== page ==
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From Stefano Mazzocchi <>
Subject Re: Of One-man Efforts and the like
Date Fri, 20 Feb 2004 22:16:47 GMT
Scott Robert Ladd wrote:

> After looking at the archives of recent messages, I decided to join this 
> group for a short time, given that my work is being discussed.
> As a matter of clarification: Jisp is not a database, it is a embedded 
> engine that can be used to *create* databases.
> I found this quote rather interesting:
>  > FWIW: I think we should actively weed out one-man-effort dependencies.
>  > People have the freedom to change their mind, but we shouldn't be a
>  > victim of that.
> Change the words "one-man" to "open source", and see how it reads. I've 
> been in on debates about whether or not to use "open source" code... I 
> suggest the Apache might want to take the high road here, and judge 
> matters based on quality and applicability, not broad prejudices.


there are many ways to describe the spirit of the apache community, but 
there is one that I like more than all the others: "we care about people 
more than we care about code".

While the FSF family of licenses is reciprocal (aka viral, but the term 
has a negative connotation and it's not appropriate to use) in respect 
of code freedom protection (and suggests ethical uses of branding), the 
Apache family of licenses is reciprocal in respect of brand protection 
(and suggests ethical code freedom).

Both are "free software" licenses in Richard Stallman's sense of the term.

But because you are redistributing software (and not brands!), the GPL 
replicates in code, while the ASL doesn't.

This makes it possible to include ASL software in the GPL, while the 
opposite is not possible.

And will never be.

By design.

Now. You, as the author and copyright holder, have the freedom to modify 
licensing at any time and for whatever reason. Here, nobody will tell 
you what's good or bad for you, you know that better than we all do.

But here I'm going to tell you what's good and bad for us, so that you 
can have enough information to act in the way that you consider most 

> As I stated before, I'm willing to provide Apache with a specific 
> license if it makes everyone's life easier.

A specific licensing to the ASF won't be acceptable unless the ASF is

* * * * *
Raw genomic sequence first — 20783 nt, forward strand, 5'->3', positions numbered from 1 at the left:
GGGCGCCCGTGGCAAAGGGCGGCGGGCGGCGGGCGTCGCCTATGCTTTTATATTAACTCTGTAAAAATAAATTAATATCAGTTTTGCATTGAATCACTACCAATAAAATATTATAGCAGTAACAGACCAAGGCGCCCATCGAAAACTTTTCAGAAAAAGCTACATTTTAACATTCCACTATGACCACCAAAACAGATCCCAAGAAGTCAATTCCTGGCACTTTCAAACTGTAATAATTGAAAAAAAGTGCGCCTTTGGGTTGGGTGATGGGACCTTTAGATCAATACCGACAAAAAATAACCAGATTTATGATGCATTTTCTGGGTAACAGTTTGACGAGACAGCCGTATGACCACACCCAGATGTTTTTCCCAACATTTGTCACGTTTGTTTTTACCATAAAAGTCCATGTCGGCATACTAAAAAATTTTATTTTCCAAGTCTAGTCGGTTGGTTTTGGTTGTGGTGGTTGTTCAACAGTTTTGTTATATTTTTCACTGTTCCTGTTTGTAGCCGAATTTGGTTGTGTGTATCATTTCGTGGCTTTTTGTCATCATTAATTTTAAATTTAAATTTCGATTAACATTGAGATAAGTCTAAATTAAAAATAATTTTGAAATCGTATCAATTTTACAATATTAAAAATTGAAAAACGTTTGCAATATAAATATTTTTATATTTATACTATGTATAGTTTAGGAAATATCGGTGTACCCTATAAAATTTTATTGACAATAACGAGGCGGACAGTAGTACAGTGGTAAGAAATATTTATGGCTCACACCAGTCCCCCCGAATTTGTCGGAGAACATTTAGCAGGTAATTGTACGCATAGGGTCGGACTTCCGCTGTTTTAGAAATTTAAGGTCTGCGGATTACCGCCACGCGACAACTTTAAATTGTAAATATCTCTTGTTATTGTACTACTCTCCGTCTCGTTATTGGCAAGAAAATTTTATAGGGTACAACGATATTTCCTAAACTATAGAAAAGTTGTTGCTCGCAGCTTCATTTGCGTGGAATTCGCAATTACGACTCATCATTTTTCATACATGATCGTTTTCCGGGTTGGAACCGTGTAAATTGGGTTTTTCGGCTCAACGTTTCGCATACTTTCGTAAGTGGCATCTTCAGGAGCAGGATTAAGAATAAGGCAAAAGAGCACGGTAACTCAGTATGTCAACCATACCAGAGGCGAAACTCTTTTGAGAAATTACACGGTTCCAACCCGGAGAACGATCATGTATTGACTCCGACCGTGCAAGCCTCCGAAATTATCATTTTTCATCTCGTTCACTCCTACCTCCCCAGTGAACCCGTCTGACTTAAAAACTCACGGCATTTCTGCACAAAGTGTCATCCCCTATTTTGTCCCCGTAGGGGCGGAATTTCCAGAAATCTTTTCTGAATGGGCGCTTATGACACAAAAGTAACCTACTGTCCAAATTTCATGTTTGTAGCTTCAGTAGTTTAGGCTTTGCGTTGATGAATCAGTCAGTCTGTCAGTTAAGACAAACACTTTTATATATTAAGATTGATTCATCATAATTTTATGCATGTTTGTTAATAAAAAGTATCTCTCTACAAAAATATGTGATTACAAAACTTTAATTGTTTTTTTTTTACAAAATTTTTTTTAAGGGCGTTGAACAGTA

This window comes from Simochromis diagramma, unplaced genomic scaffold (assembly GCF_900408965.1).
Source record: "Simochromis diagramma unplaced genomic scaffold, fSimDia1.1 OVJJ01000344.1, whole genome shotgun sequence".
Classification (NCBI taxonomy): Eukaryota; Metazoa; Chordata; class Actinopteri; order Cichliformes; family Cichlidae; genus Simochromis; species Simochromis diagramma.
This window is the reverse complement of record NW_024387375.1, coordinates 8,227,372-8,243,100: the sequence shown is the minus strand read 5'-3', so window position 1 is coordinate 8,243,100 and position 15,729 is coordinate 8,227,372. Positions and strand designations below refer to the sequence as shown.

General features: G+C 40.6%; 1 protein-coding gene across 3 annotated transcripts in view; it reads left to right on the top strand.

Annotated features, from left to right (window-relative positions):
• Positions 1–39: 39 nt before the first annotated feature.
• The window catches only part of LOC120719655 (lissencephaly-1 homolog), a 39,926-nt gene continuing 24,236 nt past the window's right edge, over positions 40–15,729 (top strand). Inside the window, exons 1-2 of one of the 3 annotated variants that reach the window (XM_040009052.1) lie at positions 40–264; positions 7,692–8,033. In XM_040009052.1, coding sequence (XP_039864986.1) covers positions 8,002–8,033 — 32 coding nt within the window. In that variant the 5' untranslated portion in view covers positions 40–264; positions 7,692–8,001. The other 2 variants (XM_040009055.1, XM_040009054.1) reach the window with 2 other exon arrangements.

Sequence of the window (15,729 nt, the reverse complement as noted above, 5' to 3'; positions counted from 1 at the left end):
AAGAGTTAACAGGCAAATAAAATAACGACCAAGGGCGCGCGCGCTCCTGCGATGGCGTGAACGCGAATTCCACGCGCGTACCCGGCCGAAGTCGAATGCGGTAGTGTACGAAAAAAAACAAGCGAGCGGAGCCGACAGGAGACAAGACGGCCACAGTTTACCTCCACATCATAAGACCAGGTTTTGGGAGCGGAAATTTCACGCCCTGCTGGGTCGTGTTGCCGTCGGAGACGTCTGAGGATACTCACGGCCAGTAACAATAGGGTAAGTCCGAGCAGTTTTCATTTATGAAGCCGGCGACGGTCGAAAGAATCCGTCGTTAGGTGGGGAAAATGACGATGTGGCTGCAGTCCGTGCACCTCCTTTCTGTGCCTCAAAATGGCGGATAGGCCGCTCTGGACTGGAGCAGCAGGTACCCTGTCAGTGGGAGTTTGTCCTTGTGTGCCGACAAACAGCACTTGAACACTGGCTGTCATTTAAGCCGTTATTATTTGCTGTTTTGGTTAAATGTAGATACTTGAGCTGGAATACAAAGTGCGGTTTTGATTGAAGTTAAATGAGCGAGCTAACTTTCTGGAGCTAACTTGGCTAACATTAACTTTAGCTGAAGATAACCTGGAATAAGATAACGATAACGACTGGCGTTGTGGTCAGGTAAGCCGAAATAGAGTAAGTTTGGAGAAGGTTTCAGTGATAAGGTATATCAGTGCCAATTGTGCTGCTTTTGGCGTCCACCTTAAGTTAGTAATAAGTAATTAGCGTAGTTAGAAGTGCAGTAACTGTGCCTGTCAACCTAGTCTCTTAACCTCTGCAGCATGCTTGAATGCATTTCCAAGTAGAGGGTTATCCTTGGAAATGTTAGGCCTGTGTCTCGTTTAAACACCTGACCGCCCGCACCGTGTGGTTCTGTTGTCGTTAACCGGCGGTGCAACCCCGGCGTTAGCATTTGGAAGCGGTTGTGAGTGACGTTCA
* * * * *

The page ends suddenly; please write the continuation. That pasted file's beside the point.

able to redistribute and sublicense with the same terms. This in fact, 
means dual licensing. The mozilla foundation choose this path.

Be aware though, that the ASF is against dual licensing because it 
leaves the door open for SCO-like attacks.

In short, if Jisp is GPLed, we will be forced to look someplace else or 
fork the current 2.x codebase (which is ethically bad, but legally 
allowed by the licensing terms under which Jisp 2.x was distributed)

                                     - o -

So much for licensing.

Now for the one-man show.

The ASF is respected in the software industry not only for the quality 
of the code it produces but for the long-term stability of the 
communities that maintain a software.

As you show rather evidently, a single person cannot reach enough 
critical mass to run a project and maintain it in time. It's an unstable 
situation: either the software dies, or it becomes commercial or a 
community develops around it.

Just like the strenght of a chain is given by its weakest ring, a 
software project that wishes to give long stability as a feature cannot 
affort to base itself on projects that don't exhibit the same trends.

Open Source licenses allows forking to be a way out (this is critical 
requirements for OSI certification of a license), but ethically, it is 
considered a dramatic event and it's highly discouradged, given the 
amount of negative energy that brings with it.

Now, this is *NOT* a critique against you, your way of doing stuff or 
your licensing choices, but it's just stating facts on how software 
licensing and project collaborations work.

Be aware of the fact that we are debating the same issues with other 
libraries that are core for us and this is because we have been burned 
in the past and don't want to get burned again.

                                      - o -

So much for one-man shows.

Now for apache pretending and not giving back.

telnet 80
Connected to
Escape character is '^]'.

HTTP/1.1 200 OK
Date: Fri, 20 Feb 2004 22:11:31 GMT
Server: Apache
Connection: close
Content-Type: text/html


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